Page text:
Elsewhere, there are tons of little nods to the wider Star Wars canon, including the animated series: Whitaker’s character actually comes from The Clone Wars, where he appeared in four episodes; and there are half-a-dozen background references to ongoing series Rebels, most prominently the ‘Hammerhead’ ship, which was introduced there. Lucasfilm do seem very keen to emphasise that all these different media really are one interconnected universe, unlike so many other cross-format franchises, which accept everything as canon until the main series decides they want to contradict it. For example, while I was on holiday recently I visited the Star Wars exhibition they currently have at Disney’s Hollywood Studios, which features various displays of, say, villain’s lightsabers or pilot’s helmets that put real-life recreations of ones from The Clone Wars and Rebels right alongside those from the original trilogy and the prequels as if that’s exactly where they belong. I must commend Lucasfilm for such an unusual commitment to institutionally tying these things together, rewarding the investment fans will inevitably make in doing the same. It does mean I feel I need to get on with watching the six seasons of Clone Wars and three (or more) seasons of Rebels, though.

Donnie Yen: badassContinuing such comparison to the wider Star Wars galaxy, some have said Rogue One is the Empire Strikes Back of Disney-era Star Wars, because it’s the darker second (on the release schedule) film. Of course, the main reason it’s dark is that every major (new) character dies. You know what’s unique about Empire in the context of the entirety of live-action Star Wars movies? It’s the only one where no major character dies. Death isn’t the only signifier of darkness, of course, but my point is rather that I think people are grasping at straws if they think anyone inside Lucasfilm has consciously positioned Rogue One to serve an Empire-like role in their revived franchise. That doesn’t mean they’re not treating it seriously, mind: director Gareth Edwards has already revealed that the first draft had Jyn and Cassian survive the battle of Scarif, purely because the writers thought the execs would never agree to all the heroes being killed off, but those execs immediately suggested that everyone should die and that element was never questioned again. Yes, sometimes studio suits are actually on the side of narrative truthfulness.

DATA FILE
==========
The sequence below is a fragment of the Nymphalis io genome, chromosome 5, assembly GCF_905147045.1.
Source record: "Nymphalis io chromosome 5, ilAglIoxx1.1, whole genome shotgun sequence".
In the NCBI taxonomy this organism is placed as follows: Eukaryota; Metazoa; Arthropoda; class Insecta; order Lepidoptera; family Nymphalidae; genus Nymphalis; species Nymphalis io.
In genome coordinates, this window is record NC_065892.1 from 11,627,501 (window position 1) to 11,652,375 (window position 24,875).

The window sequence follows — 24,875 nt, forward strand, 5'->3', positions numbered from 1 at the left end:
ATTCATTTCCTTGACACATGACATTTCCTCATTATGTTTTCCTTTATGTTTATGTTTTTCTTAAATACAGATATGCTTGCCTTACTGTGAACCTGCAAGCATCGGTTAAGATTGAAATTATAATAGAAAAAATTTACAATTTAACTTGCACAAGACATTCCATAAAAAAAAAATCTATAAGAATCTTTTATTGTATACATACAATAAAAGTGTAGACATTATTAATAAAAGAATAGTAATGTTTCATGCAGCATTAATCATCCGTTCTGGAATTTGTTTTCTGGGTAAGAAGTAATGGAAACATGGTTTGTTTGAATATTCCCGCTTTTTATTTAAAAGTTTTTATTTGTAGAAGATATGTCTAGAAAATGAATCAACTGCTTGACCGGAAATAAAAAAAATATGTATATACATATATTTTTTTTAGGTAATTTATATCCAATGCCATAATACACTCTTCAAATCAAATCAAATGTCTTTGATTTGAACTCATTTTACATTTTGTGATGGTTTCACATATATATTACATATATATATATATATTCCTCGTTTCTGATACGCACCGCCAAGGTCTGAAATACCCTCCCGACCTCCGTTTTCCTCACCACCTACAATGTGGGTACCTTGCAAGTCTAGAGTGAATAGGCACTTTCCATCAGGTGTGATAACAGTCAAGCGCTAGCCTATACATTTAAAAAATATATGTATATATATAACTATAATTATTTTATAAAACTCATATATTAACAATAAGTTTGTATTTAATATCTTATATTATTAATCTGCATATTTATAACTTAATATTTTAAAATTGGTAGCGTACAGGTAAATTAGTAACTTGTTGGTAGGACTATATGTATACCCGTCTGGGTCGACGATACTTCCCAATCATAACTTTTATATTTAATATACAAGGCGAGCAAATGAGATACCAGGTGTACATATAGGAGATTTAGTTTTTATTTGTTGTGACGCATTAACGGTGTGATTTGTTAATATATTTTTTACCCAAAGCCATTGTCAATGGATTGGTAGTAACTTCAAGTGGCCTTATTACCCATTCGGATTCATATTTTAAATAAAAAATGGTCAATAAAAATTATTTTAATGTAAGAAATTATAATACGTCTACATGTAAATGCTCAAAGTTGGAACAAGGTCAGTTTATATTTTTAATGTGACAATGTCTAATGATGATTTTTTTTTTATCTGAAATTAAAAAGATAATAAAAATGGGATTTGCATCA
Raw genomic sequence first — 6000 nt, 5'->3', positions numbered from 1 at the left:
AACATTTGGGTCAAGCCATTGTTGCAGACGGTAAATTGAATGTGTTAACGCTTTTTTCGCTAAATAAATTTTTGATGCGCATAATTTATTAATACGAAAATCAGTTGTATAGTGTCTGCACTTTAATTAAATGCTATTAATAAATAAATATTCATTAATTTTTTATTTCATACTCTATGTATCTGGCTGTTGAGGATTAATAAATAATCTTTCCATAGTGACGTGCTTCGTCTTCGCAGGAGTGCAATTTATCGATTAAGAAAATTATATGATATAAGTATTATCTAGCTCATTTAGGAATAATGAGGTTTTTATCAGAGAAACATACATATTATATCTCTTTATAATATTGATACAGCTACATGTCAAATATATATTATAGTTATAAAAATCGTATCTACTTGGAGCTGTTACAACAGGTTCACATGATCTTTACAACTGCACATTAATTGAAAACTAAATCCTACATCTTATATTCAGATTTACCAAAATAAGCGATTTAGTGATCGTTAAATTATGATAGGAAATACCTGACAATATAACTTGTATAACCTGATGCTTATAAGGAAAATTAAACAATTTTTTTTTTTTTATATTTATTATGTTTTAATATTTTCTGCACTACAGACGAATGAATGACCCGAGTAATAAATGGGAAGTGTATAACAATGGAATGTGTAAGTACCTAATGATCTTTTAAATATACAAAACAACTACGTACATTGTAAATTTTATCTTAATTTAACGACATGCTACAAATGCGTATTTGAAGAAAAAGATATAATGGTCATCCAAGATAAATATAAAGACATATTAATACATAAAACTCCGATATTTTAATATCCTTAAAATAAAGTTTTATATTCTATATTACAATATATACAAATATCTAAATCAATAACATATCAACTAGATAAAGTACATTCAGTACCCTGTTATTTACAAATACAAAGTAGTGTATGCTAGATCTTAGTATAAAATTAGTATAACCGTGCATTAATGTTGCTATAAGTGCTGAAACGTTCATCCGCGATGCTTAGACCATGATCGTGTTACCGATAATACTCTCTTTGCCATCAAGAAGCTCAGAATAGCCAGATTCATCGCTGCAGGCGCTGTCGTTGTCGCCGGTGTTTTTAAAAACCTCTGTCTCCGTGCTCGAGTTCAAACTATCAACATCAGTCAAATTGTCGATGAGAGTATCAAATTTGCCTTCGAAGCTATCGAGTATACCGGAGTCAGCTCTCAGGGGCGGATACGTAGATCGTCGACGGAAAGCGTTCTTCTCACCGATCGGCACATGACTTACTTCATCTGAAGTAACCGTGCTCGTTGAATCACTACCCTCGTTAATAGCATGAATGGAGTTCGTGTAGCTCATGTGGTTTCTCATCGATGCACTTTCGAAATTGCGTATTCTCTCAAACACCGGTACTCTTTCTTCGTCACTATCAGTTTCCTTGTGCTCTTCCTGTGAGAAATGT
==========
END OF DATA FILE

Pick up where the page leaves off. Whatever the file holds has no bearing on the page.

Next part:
Even if that got locked early on, other things certainly didn’t. The film’s reshoots made big news for no particularly good reason (it’s par for the course on blockbusters these days), but their results are easy to see thanks to the film’s trailers: there are a number of significant shots present there that didn’t make the final cut, suggesting some radically different events in the third act. You can watch a short compilation of those here. As far as I’m aware neither Edwards nor anyone else has said what was actually changed by the reshoots, but it would be interesting to find out. Considering the Scarif-set portion of the film is probably its most successful part, and that’s where the reshoots seem to have been focused, it might make a good defence of a process that is often seen as a sign of disaster (sometimes for good reason).

Star of deathMuch discussion of Rogue One seems to have revolved around whether it’s better than The Force Awakens. At the risk of sitting on the fence, I can see both sides. On the one hand, Edwards is a much more interesting filmmaker than J.J. Abrams. The latter is adept at aping the work of others, having now been in charge of multiple movies that are mostly derivative but nonetheless entertaining. Edwards’ career is still a little fresh and blockbuster-centric to risk describing him as an auteur, but his debut film was more indie than anything Abrams has even thought of creating, and his take on Godzilla attempted to be more interesting than the rote monster blockbuster it could’ve easily been. He brings similar qualities to Rogue One. On the other hand, that riskier take has resulted in a few fumbles, whereas The Force Awakens was a polished, crowd-pleasing entertainment. I’d hesitate to say I prefer one to the other because they provide slightly different thrills, but on a first viewing I did find Force Awakens more satisfying. Given time and distance, however, I wouldn’t be at all surprised to find Rogue One leapfrogging it in my estimations.

4 out of 5